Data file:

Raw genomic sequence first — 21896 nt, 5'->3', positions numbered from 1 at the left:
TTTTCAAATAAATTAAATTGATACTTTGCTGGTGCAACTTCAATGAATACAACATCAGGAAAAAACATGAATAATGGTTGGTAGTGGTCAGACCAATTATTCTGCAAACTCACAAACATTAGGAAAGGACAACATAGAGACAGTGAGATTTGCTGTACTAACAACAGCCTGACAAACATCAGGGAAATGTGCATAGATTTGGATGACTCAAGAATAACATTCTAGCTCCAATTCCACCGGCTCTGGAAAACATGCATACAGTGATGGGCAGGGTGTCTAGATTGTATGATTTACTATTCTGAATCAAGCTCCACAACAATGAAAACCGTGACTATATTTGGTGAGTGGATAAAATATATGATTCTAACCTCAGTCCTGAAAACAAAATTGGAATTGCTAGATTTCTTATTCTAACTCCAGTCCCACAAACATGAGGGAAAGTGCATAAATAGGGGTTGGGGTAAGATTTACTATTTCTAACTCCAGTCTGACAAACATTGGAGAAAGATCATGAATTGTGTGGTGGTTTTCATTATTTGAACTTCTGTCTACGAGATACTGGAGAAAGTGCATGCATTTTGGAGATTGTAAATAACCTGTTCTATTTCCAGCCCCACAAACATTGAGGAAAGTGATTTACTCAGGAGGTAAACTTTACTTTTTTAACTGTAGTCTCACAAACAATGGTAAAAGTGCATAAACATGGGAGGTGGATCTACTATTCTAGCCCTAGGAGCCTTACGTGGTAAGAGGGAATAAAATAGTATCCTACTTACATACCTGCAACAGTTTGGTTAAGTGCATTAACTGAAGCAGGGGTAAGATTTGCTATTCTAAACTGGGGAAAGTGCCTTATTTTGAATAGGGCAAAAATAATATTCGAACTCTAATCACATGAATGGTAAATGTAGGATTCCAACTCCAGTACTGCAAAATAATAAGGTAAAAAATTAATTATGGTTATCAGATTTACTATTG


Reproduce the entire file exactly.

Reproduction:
Raw genomic sequence first — 21896 nt, 5'->3', positions numbered from 1 at the left:
TTTTCAAATAAATTAAATTGATACTTTGCTGGTGCAACTTCAATGAATACAACATCAGGAAAAAACATGAATAATGGTTGGTAGTGGTCAGACCAATTATTCTGCAAACTCACAAACATTAGGAAAGGACAACATAGAGACAGTGAGATTTGCTGTACTAACAACAGCCTGACAAACATCAGGGAAATGTGCATAGATTTGGATGACTCAAGAATAACATTCTAGCTCCAATTCCACCGGCTCTGGAAAACATGCATACAGTGATGGGCAGGGTGTCTAGATTGTATGATTTACTATTCTGAATCAAGCTCCACAACAATGAAAACCGTGACTATATTTGGTGAGTGGATAAAATATATGATTCTAACCTCAGTCCTGAAAACAAAATTGGAATTGCTAGATTTCTTATTCTAACTCCAGTCCCACAAACATGAGGGAAAGTGCATAAATAGGGGTTGGGGTAAGATTTACTATTTCTAACTCCAGTCTGACAAACATTGGAGAAAGATCATGAATTGTGTGGTGGTTTTCATTATTTGAACTTCTGTCTACGAGATACTGGAGAAAGTGCATGCATTTTGGAGATTGTAAATAACCTGTTCTATTTCCAGCCCCACAAACATTGAGGAAAGTGATTTACTCAGGAGGTAAACTTTACTTTTTTAACTGTAGTCTCACAAACAATGGTAAAAGTGCATAAACATGGGAGGTGGATCTACTATTCTAGCCCTAGGAGCCTTACGTGGTAAGAGGGAATAAAATAGTATCCTACTTACATACCTGCAACAGTTTGGTTAAGTGCATTAACTGAAGCAGGGGTAAGATTTGCTATTCTAAACTGGGGAAAGTGCCTTATTTTGAATAGGGCAAAAATAATATTCGAACTCTAATCACATGAATGGTAAATGTAGGATTCCAACTCCAGTACTGCAAAATAATAAGGTAAAAAATTAATTATGGTTATCAGATTTACTATTG